“I couldn’t see any rich man getting stupid enough or drunk enough to buy that Scroomall. One day there was a girl on deck, one of those spindly saggy kind, long blond hair hanging, a face that if she was dead it would have a livelier expression on it, sorry old clothes like a ragbag. Turns out, talking to Howie, she’s the daughter of this Fahrhowser, took off from school, she’s broke and wants to stay aboard only don’t tell the old man. He doesn’t know what he should do. She must have moved in, because it was anyway a week later I saw them on the beach and didn’t know it was the same girl for sure, because in a swim outfit you could see what was hid under those raggy clothes, and it was pretty nice. From how they were horsing around together it was clear to any fool she’d moved in all the way. What was her damn name? Susan. That’s it. Not so long after that my crazy old lady come down from Duluth and I had to run up and down that damn Waterway for a week and a half. I disremember seeing Howie for a time, and then I seen him one day on the Trepid, helping out Pidge Lewellen. I stopped and asked him if somebody bought that Scroomall crock and he said not yet, he was still living aboard, and it hadn’t even nearly been sold, as far as he could tell. I would guess that he stayed aboard that Texas boat until the wedding. Sometime later, one day that crock was gone, and you’d have to ask Rine Houk about what happened. And whyn’t you go below and drag us up a pair of beers, McGee? It’s a cold day for beer, but talking makes me sweaty.”

For about fifteen seconds I didn’t know I was talking to Rine Houk. It had been a year and more. The man I knew had a long head, bald on top, a cropped stubble of salt and pepper around the edges, glasses with big black frames.

When he called me by name I peered at him again. “Jesus Christ, Rine!” I said before I could stop myself.

He shook his head and sat down behind his desk at his big boatyard. “I know. I know. You should try wearing this goddamn thing in weather like we were having lately. Trav, it’s like wearing a fur hat with ear flappers. The sweat comes apouring out from under it and runs down the inside of these wire glasses like you wouldn’t believe. If I see myself far off in a store window and I squint up my eyes, I can almost believe that’s a young fellow I’m seeing. Selling is a young man’s game, Trav, and don’t you forget it.”

“Bullshit, Rine. How about Colonel Sanders and his greasy chicken?”

“I’m not exactly selling box lunches.”

“Don’t get huffy with me just because I don’t like your hairpiece. We’ve never been great friends, Rine. But I like you. You are an honest man in a business where they are rare. I want to know a couple of things. Why that red-brown color like a setter dog?”

“That’s the color my hair was when I had any.”

“Do you sell boats from fifty feet away, or talking up close?”

“I sell them right across this desk.”

“Have you got a young girl friend?”

“Me!”

“Are you looking for one?”

“Am I looking for a coronary?”

“Rine, somebody gave you a bad steer. Are you selling more yachts lately?”

“Business is generally rotten.”

“Listen. I did not think of you as being young or old. I thought of you as being Rine Houk, the boat broker. I never especially thought of your face. But now I see your face underneath and between all that shiny hair, and your face looks so damn withered and old, I don’t know whether to laugh or cry. You look silly Rine. You look like you had bad judgment. You look desperate. I wouldn’t buy a leaky skiff from anybody who looks the way you do right now.”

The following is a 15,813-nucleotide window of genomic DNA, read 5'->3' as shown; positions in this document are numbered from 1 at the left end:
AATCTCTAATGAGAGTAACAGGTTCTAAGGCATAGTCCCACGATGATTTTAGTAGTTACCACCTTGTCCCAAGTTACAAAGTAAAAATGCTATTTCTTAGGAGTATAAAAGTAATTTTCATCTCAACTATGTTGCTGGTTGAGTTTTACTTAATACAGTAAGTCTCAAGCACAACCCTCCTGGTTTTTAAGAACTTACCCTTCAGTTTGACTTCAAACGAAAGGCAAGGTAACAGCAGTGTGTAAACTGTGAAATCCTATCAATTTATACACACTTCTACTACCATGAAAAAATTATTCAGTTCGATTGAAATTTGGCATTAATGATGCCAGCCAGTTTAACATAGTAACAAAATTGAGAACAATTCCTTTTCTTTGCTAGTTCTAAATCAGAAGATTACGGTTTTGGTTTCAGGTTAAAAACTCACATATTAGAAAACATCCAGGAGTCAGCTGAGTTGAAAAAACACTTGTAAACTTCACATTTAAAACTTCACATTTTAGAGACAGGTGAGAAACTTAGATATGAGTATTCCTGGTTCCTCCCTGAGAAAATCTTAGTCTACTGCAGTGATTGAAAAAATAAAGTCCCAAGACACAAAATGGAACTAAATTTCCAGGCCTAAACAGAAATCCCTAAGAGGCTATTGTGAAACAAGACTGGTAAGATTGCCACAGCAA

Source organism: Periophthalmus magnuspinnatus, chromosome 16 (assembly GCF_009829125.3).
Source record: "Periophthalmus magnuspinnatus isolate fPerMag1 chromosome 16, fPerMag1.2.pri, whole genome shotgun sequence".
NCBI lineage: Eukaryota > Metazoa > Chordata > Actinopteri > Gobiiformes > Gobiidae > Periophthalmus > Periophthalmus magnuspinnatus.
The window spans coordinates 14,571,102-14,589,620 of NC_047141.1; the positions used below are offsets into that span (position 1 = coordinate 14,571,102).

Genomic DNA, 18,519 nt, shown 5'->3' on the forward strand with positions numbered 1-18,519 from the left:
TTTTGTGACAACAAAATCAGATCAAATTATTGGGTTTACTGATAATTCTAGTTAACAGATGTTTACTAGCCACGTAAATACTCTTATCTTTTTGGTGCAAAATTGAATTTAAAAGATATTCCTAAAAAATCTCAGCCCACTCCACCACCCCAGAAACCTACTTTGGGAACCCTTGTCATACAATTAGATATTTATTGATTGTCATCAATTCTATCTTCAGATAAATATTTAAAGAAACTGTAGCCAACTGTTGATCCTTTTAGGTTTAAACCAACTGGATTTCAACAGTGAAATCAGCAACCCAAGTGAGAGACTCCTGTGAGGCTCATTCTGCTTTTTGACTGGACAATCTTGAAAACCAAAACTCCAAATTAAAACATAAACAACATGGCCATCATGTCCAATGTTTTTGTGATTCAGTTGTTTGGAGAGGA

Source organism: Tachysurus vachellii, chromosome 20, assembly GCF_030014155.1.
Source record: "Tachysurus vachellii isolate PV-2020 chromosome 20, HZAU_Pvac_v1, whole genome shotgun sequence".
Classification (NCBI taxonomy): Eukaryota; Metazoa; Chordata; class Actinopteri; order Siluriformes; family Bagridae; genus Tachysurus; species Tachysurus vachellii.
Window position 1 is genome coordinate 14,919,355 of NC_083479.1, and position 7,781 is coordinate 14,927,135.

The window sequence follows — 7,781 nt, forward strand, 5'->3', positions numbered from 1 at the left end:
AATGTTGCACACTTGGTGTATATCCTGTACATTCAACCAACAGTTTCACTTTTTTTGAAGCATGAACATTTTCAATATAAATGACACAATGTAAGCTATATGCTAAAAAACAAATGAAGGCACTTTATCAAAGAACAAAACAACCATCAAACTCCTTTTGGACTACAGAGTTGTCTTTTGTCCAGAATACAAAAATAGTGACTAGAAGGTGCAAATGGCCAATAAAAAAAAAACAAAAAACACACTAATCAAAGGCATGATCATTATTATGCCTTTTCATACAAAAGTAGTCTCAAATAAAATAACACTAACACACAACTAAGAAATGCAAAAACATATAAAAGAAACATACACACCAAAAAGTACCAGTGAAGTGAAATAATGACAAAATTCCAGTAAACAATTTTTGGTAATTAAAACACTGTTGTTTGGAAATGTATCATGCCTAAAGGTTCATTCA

“Get out of this office,” he said, but he wouldn’t look right at me.

“Rine,” I said gently.

He took a deep breath and let it out. He blinked rapidly, and I saw the tears squeeze out of his eyes. He jumped up and went around the corner of his desk, bumping into it, and went into the bathroom off his office and pulled the door shut. I felt rotten. People make such strange evaluations of self. Why upset them? It’s none of my business. I waited. And waited. And waited.

He came out, sans wig. He was back in the big glasses. He didn’t look at me. He sat on his heels in front of the executive icebox with the genuine cherrywood paneling. “Black Jack do you?” he asked.

“Fine. No mix. Just rocks.”

He made the two drinks the same and made them heavy. He brought them to the desk. The intercom said, “Mr. Houk?”

“Yes, Mark.”

“There’s a Mister Mertz here who’s interested in the Matthews fifty-two.”

“So sell it to him.”

“But you said-”

“Forget what I said. It’s a beautiful thing for that money. Sell it to him.”

He picked up his drink and gave it a little lift in my direction, then drank it down. He ran his hand over his bald head. “Had the old glasses in the cupboard in there.”

“Handy to have a spare.”

He hit the desk. “You don’t know how hard it was, dammit, to all of a sudden one day start wearing that hair.”

“I can imagine.”

“No. You can’t imagine. Jesus. All that wasted effort.”

“Are you giving it up?”

“You told me what I already knew. Now I’m just another bald old fart. Feels good already. Thanks, Trav. Can I sell you… some kind of a leaky skiff?” He grinned and then blew his nose.

I asked him about the Scroomall, shocking him for a moment with the misapprehension I might be interested in it. He remembered the boat, but he had to look at his files to remember what had happened to it. The owner had finally sent two men over from Corpus Christi to take the boat back to Texas to try to sell it there. The men had to turn back twice before they got it running properly.

“And Howie Brindle worked out well?”

“I wish I still had him. I wish I had one round dozen Howie Brindles. He didn’t break his back looking for things to do, but when you told him, they got done. And if he’d put his mind to it, he could have sold boats.”